On our visit to the library last week, we picked up a broader variety of books: 5 picture books, 2 illustrated chapter books, and Dr. Frankenstein’s Human Body Book. I’m not sure the best way to characterize it. It’s a chapter book (by body part), but the pages are filled with pictures. Over the last week, Catherine has gotten more fickle in her reading. Here’s how it played out.
We couldn’t garner any interest in two of the picture books. She wants the books with least amount of text, and even a princess story had “too much writing.” I found it interesting that with How to Heal a Broken Wing she needed some coaching to understand that she could create/tell the story beyond (or without) the sentence printed on the page. [Is that a product of the learning-to-read environment? Is it because she is such a literalist? Dunno.]
I pulled out one of the chapter books from the rotation and took it back this week. Although it is listed as being for kids 8 to 12, there are some themes that, based on her personality, I don’t think she’s ready for.
Catherine wants “comfort reading.” She wants to go back to the books she knows. I admit that I’m not thrilled, but I’d rather have her pick up a book and read than ask for “more screen time.” She knows some of these books by heart, but we are make sure she is reading-not-reciting by using some strategies. In addition to using her “reading finger” to follow along under words, we have a game where we pick random words on an open 2-page spread. Who can spot (word) the fastest? Are there three words that start with the letter _?” Using familiar books also helps her with fluency and “smoothing out” her reading style.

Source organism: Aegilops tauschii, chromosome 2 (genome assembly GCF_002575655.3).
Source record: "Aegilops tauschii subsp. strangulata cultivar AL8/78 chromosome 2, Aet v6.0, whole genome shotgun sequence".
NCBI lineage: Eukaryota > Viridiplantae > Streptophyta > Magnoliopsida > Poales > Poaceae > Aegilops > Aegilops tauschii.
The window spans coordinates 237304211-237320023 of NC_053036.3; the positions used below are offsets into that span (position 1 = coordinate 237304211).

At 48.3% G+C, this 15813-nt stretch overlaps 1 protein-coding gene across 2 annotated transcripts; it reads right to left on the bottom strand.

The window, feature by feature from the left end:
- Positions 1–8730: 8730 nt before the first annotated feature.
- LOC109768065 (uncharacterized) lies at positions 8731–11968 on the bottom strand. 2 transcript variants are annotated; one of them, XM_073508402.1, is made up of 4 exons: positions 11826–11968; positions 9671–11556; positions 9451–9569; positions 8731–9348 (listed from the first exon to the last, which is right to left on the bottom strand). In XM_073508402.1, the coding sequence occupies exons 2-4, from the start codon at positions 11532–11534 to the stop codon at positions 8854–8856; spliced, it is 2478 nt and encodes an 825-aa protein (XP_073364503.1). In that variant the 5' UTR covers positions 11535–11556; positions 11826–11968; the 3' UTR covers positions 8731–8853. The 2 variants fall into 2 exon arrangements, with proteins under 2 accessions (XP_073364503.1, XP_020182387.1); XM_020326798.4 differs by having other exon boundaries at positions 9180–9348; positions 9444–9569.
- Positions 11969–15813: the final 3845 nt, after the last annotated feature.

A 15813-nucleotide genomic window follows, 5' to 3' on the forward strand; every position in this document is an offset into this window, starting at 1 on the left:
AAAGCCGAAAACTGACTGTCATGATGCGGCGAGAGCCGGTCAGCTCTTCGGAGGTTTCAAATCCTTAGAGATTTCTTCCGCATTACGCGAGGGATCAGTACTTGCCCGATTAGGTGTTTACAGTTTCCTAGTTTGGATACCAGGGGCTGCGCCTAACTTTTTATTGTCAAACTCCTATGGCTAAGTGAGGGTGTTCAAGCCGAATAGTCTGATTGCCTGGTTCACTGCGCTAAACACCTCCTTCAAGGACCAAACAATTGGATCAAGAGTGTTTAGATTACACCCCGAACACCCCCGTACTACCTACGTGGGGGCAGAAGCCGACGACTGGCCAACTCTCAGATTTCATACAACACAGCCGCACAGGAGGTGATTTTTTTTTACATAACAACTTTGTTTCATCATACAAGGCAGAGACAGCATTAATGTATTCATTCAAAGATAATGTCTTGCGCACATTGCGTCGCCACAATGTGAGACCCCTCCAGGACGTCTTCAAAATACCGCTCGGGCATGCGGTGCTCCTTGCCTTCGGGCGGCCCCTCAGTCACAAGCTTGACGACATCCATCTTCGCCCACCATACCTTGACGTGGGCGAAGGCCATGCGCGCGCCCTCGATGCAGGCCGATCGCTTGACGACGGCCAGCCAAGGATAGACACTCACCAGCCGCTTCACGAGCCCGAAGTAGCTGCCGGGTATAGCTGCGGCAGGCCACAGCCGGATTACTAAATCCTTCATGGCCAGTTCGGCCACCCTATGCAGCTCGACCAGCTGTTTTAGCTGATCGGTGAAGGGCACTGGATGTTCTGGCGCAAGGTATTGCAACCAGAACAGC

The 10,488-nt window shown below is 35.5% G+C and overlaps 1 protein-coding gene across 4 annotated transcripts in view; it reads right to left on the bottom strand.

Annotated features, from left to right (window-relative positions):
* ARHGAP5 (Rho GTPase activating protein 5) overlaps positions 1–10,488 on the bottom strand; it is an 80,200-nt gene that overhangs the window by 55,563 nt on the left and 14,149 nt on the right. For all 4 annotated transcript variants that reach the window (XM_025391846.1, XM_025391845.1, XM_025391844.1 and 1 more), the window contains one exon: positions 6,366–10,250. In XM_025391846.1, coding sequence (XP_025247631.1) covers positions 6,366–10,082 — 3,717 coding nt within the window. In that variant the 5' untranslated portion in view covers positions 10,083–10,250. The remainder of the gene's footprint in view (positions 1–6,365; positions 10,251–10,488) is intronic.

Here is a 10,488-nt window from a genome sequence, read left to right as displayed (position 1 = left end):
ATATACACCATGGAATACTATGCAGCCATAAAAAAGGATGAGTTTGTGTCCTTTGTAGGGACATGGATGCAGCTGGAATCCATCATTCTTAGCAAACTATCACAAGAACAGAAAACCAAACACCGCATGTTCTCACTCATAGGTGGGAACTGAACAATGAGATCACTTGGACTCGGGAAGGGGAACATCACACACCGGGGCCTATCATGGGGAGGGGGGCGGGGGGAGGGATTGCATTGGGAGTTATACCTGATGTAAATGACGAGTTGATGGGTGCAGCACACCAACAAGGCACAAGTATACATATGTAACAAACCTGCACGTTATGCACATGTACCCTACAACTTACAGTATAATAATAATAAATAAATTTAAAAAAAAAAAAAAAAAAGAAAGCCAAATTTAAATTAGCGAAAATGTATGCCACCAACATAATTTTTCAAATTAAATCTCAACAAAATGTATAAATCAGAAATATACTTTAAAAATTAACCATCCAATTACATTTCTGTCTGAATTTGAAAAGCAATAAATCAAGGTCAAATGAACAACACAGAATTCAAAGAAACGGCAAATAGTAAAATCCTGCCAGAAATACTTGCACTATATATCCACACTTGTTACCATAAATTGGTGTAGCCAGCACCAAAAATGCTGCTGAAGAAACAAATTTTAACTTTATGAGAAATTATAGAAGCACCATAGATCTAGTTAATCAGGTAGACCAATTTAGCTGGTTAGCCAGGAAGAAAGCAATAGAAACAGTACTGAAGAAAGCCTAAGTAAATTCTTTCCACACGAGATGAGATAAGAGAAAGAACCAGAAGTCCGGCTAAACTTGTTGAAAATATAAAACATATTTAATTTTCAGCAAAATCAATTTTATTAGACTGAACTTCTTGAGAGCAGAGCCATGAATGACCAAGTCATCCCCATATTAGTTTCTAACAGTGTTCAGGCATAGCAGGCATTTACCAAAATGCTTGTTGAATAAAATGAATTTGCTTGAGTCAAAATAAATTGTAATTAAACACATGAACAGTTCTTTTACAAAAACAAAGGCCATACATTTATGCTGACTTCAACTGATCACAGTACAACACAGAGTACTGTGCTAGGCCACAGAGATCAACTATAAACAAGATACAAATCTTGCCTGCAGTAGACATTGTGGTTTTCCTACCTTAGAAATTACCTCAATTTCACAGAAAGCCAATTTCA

Last but not least, Catherine claims that she doesn’t want to read chapter books. That said, after we get past the harumph, she will partner read and often wants “one more chapter.” Sharing the reading is a fair compromise, because when she’s not reading aloud, she is following along with the text.
So what did we get at the library this week? Given my (poor) track record, we let her pick more and we cut back on the number of books.
Chicka Chicka Boom Boom by Bill Martin, Jr. (Ill. Lois Elhert) – No doubt about it. This is a comfort book for the girl who wants to “roll back to Kindergarten” instead of moving on to second grade.
Know Your Pet: Gerbils by Anna and Michael Sproule – This is our nonfiction selection for the week. Catherine l-o-v-e-s animals.
Pinduli by Jenell Cannon – Dad actually picked this one because he and Catherine both love Stellaluna.
The Princess Knight by Cornelia Funk (Ill. Kerstin Meyer) – It has the magic word in the title. Catherine wanted to read this one before they left the library.
The Runaway Dolls by Ann M. Martin and Laura Godwin (Ill. Brian Selznick) – This one is actually for me. I placed a hold on it after I saw a review last week. Now, of course, I can’t find the review — and I had even left a comment!
This week we hope to make the process more proactive by mixing in some creative writing. Not book reports, storytelling: creating her own stories with pictures and/or words. It may take the computer to get her motivated and give her a canvas. We’ll have to see.